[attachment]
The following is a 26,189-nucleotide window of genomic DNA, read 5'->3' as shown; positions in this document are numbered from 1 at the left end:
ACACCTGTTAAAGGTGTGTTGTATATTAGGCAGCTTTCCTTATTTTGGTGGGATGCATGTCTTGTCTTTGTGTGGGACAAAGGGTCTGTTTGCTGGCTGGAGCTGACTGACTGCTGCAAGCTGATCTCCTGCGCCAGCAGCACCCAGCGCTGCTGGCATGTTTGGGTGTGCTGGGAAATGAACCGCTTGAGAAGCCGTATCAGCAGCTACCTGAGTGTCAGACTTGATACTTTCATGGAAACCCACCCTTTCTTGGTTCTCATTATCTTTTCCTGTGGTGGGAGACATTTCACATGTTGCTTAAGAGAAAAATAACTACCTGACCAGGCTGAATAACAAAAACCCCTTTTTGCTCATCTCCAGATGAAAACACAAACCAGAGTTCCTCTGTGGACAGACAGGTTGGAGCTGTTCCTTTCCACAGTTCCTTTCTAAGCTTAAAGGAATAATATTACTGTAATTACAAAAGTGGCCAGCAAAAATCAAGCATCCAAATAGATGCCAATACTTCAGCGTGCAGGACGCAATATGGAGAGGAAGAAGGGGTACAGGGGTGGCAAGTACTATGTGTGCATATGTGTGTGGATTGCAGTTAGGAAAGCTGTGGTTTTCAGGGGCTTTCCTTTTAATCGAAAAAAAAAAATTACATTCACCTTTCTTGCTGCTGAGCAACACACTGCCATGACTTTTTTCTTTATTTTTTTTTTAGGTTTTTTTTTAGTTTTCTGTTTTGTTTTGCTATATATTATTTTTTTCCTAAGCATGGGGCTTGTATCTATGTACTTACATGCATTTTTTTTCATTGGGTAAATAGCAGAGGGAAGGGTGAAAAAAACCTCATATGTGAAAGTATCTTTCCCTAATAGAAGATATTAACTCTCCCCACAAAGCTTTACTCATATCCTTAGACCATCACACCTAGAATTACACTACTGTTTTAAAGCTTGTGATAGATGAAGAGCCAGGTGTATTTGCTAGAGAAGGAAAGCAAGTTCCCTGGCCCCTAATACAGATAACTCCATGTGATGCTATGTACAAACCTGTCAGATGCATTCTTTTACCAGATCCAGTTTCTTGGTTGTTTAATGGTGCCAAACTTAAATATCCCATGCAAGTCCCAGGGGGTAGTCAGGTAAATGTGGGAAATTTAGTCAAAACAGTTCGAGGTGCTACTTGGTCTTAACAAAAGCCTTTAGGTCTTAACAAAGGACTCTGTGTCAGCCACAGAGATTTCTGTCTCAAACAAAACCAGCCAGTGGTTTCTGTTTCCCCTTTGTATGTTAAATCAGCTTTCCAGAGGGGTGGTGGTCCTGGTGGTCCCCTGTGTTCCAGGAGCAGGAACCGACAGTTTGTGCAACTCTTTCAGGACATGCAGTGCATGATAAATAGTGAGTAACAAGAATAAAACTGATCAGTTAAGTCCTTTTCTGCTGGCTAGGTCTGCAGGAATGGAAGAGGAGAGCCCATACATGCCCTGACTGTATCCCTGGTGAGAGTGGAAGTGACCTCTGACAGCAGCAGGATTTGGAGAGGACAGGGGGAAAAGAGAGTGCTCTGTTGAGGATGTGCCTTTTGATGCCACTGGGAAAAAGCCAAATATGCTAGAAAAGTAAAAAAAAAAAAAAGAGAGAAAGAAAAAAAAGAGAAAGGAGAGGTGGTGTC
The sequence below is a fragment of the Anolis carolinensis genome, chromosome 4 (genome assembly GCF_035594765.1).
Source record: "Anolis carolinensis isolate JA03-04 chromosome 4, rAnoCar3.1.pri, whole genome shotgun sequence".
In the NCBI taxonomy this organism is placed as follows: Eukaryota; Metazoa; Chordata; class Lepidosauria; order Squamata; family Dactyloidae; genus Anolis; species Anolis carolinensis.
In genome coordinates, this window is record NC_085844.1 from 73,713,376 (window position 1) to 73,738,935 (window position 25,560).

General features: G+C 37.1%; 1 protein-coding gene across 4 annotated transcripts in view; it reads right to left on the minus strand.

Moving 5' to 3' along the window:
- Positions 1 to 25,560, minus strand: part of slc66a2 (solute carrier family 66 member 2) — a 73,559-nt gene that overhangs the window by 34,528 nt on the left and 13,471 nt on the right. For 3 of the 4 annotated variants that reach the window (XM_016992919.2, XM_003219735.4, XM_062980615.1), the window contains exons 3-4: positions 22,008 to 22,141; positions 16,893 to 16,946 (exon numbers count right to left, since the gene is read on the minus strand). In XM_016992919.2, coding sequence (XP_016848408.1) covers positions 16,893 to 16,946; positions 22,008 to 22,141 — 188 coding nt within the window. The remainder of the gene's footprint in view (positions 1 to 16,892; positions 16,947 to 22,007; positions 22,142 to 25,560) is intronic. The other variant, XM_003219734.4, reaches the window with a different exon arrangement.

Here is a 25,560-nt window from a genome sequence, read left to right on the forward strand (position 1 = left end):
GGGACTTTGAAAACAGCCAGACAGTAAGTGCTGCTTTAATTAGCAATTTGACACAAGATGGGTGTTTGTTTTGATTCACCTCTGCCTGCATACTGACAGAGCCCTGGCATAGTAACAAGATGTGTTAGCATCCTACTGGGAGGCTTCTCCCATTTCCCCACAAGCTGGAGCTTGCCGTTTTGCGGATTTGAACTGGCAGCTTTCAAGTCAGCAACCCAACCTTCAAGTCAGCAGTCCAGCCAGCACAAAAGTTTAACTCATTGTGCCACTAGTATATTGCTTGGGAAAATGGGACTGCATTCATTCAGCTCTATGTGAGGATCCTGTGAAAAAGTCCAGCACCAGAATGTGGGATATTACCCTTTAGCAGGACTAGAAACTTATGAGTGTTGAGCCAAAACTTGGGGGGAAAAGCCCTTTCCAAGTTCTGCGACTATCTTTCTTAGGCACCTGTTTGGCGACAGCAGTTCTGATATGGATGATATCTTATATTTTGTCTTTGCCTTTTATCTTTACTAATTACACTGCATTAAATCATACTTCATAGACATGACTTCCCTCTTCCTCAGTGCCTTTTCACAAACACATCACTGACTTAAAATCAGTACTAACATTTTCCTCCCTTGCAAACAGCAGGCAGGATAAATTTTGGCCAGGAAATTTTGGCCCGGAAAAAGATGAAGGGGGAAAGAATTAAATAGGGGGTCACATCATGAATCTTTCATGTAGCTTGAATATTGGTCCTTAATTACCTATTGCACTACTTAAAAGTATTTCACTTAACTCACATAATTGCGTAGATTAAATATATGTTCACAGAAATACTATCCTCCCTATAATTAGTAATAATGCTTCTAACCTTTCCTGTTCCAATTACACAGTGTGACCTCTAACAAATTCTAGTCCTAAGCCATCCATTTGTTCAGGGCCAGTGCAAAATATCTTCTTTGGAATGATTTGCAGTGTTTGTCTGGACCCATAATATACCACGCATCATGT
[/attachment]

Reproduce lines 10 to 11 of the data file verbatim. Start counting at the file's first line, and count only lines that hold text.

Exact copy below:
Here is a 25,560-nt window from a genome sequence, read left to right on the forward strand (position 1 = left end):
GGGACTTTGAAAACAGCCAGACAGTAAGTGCTGCTTTAATTAGCAATTTGACACAAGATGGGTGTTTGTTTTGATTCACCTCTGCCTGCATACTGACAGAGCCCTGGCATAGTAACAAGATGTGTTAGCATCCTACTGGGAGGCTTCTCCCATTTCCCCACAAGCTGGAGCTTGCCGTTTTGCGGATTTGAACTGGCAGCTTTCAAGTCAGCAACCCAACCTTCAAGTCAGCAGTCCAGCCAGCACAAAAGTTTAACTCATTGTGCCACTAGTATATTGCTTGGGAAAATGGGACTGCATTCATTCAGCTCTATGTGAGGATCCTGTGAAAAAGTCCAGCACCAGAATGTGGGATATTACCCTTTAGCAGGACTAGAAACTTATGAGTGTTGAGCCAAAACTTGGGGGGAAAAGCCCTTTCCAAGTTCTGCGACTATCTTTCTTAGGCACCTGTTTGGCGACAGCAGTTCTGATATGGATGATATCTTATATTTTGTCTTTGCCTTTTATCTTTACTAATTACACTGCATTAAATCATACTTCATAGACATGACTTCCCTCTTCCTCAGTGCCTTTTCACAAACACATCACTGACTTAAAATCAGTACTAACATTTTCCTCCCTTGCAAACAGCAGGCAGGATAAATTTTGGCCAGGAAATTTTGGCCCGGAAAAAGATGAAGGGGGAAAGAATTAAATAGGGGGTCACATCATGAATCTTTCATGTAGCTTGAATATTGGTCCTTAATTACCTATTGCACTACTTAAAAGTATTTCACTTAACTCACATAATTGCGTAGATTAAATATATGTTCACAGAAATACTATCCTCCCTATAATTAGTAATAATGCTTCTAACCTTTCCTGTTCCAATTACACAGTGTGACCTCTAACAAATTCTAGTCCTAAGCCATCCATTTGTTCAGGGCCAGTGCAAAATATCTTCTTTGGAATGATTTGCAGTGTTTGTCTGGACCCATAATATACCACGCATCATGT